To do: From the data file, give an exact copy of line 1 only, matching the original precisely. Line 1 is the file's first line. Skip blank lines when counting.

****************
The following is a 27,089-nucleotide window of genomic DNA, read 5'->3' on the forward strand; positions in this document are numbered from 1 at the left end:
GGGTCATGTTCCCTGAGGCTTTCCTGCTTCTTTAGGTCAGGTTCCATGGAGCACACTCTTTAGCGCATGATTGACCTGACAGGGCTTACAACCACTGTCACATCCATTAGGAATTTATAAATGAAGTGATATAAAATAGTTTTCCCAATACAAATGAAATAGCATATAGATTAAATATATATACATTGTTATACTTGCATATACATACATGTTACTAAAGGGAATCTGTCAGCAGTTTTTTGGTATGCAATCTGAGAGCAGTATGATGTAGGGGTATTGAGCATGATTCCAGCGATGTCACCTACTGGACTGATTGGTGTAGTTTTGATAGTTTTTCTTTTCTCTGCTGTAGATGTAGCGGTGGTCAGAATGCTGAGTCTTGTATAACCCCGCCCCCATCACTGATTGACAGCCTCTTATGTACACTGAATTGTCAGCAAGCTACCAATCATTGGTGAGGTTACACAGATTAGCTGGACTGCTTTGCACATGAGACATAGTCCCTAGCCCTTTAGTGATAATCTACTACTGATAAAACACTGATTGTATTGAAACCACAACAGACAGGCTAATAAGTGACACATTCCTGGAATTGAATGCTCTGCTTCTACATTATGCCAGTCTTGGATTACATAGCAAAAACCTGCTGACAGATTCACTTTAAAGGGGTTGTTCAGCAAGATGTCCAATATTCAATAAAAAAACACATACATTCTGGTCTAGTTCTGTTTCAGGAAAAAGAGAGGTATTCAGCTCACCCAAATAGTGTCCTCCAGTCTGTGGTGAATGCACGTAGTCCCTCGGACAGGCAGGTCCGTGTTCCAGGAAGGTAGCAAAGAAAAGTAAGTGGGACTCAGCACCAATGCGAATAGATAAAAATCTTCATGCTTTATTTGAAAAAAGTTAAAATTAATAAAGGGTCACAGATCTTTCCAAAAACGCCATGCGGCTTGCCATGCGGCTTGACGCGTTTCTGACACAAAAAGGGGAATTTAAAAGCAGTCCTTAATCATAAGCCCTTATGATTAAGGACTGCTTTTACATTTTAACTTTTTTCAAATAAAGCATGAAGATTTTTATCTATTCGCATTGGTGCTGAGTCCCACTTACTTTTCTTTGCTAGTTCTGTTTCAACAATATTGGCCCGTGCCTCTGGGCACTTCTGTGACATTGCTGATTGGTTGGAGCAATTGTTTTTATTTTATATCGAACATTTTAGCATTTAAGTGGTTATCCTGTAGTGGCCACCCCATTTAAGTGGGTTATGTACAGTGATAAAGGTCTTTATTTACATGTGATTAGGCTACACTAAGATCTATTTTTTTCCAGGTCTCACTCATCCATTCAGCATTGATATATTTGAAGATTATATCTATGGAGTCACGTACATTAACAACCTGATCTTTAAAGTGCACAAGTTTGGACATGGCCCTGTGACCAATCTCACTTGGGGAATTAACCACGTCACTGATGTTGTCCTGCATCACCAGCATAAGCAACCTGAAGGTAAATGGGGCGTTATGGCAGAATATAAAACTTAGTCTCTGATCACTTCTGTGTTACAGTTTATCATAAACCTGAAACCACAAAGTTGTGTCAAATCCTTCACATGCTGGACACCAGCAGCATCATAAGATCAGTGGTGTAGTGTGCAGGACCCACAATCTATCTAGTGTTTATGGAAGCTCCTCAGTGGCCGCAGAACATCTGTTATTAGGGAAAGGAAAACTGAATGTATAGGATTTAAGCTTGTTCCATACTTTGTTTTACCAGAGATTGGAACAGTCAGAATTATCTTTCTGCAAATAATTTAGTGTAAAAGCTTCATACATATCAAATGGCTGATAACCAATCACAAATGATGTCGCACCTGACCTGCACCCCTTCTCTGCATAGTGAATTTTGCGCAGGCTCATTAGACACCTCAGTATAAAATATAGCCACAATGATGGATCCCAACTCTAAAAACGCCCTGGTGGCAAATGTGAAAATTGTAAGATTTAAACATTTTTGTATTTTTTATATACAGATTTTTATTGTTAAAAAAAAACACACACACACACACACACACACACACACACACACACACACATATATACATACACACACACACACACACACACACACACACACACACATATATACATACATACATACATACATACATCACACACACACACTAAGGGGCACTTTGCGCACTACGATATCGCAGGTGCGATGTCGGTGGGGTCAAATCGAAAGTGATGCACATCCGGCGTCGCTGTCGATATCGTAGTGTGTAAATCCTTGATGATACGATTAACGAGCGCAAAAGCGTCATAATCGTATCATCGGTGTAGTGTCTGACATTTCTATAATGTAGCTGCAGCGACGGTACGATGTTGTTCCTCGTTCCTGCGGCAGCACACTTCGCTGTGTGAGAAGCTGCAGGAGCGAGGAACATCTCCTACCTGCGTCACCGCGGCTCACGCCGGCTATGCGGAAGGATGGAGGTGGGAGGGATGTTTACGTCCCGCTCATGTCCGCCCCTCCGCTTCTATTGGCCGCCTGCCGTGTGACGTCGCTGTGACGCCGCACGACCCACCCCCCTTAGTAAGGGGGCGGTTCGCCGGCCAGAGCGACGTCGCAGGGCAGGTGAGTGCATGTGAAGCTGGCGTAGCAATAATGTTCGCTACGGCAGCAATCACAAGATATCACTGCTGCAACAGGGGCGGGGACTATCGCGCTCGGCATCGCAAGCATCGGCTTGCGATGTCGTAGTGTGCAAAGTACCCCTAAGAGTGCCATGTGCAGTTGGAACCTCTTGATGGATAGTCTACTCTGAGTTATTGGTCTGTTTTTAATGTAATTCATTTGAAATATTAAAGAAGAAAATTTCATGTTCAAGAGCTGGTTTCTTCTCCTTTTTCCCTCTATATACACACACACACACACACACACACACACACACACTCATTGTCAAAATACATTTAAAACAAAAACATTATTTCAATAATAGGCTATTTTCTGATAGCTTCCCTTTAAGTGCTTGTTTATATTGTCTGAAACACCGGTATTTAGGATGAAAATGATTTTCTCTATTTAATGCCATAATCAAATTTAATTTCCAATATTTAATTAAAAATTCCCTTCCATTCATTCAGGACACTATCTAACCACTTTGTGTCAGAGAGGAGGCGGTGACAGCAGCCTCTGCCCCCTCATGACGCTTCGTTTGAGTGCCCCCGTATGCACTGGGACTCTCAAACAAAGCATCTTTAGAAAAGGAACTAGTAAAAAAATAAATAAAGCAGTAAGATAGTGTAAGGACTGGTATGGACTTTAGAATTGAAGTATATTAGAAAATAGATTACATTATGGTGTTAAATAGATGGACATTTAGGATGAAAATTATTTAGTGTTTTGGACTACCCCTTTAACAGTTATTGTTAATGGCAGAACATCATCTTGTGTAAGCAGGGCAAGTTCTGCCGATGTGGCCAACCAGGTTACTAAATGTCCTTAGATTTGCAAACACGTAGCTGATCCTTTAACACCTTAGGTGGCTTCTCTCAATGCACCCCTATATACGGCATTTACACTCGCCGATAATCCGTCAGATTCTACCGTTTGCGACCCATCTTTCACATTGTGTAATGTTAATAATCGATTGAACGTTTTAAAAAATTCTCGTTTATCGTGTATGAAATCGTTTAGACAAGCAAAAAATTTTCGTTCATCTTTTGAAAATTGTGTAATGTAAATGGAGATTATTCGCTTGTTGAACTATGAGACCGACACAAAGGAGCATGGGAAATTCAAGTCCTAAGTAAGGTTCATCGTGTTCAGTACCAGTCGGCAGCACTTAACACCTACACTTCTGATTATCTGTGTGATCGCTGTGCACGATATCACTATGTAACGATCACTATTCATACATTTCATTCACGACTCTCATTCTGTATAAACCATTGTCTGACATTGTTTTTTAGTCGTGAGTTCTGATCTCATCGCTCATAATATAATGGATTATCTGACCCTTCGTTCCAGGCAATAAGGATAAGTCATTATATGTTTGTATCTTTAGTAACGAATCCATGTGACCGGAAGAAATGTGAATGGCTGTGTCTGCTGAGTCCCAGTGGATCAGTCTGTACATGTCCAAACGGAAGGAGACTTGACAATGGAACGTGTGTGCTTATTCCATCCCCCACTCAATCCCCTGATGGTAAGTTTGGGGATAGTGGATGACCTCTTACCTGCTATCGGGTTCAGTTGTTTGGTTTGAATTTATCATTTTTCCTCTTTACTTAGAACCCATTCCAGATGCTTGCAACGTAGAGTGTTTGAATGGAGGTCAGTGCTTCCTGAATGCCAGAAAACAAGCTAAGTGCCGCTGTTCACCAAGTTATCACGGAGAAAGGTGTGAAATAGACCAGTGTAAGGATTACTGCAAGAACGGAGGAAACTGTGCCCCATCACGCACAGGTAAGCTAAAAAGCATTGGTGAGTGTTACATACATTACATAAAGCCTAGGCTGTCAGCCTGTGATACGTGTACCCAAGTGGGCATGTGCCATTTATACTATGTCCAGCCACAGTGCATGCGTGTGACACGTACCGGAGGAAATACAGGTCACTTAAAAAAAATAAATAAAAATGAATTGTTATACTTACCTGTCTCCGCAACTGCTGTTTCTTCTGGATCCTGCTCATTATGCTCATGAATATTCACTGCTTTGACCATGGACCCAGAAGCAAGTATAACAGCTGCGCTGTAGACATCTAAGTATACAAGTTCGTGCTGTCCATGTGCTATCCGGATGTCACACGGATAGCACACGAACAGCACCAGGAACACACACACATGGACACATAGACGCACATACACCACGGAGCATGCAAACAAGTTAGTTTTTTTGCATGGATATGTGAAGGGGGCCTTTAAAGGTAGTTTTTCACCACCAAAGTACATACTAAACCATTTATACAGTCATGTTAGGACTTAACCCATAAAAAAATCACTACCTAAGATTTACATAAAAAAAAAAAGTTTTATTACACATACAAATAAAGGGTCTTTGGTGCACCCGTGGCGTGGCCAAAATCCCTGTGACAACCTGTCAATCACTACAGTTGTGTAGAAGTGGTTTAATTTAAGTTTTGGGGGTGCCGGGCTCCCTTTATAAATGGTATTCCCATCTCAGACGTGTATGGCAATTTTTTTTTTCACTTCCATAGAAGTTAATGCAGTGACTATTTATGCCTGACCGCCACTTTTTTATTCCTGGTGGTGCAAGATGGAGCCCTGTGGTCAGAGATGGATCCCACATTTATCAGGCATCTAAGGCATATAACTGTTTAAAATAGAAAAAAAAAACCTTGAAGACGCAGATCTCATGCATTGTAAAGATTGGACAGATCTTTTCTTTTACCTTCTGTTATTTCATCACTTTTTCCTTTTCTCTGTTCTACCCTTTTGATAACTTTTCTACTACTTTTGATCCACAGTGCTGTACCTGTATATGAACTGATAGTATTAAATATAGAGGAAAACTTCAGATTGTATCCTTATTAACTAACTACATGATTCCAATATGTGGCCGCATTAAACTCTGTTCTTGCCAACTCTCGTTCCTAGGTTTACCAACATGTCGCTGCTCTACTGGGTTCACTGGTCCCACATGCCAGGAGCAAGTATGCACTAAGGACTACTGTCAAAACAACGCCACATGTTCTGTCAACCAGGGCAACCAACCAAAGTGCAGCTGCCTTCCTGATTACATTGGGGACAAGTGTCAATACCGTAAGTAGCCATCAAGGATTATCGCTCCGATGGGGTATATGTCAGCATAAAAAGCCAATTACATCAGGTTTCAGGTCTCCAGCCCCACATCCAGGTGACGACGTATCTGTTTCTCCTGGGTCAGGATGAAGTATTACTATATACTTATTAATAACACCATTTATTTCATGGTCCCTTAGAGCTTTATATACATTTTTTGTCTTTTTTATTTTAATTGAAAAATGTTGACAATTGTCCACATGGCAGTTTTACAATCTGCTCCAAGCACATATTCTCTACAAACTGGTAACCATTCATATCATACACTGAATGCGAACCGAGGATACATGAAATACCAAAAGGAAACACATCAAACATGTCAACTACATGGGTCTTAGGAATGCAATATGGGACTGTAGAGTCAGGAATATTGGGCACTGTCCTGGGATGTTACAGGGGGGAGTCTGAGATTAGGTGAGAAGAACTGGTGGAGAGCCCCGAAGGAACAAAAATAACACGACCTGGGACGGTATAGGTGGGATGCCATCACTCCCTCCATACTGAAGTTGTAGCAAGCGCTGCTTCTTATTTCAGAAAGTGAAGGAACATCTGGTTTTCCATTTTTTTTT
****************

The following is a 27,089-nucleotide window of genomic DNA, read 5'->3' on the forward strand; positions in this document are numbered from 1 at the left end: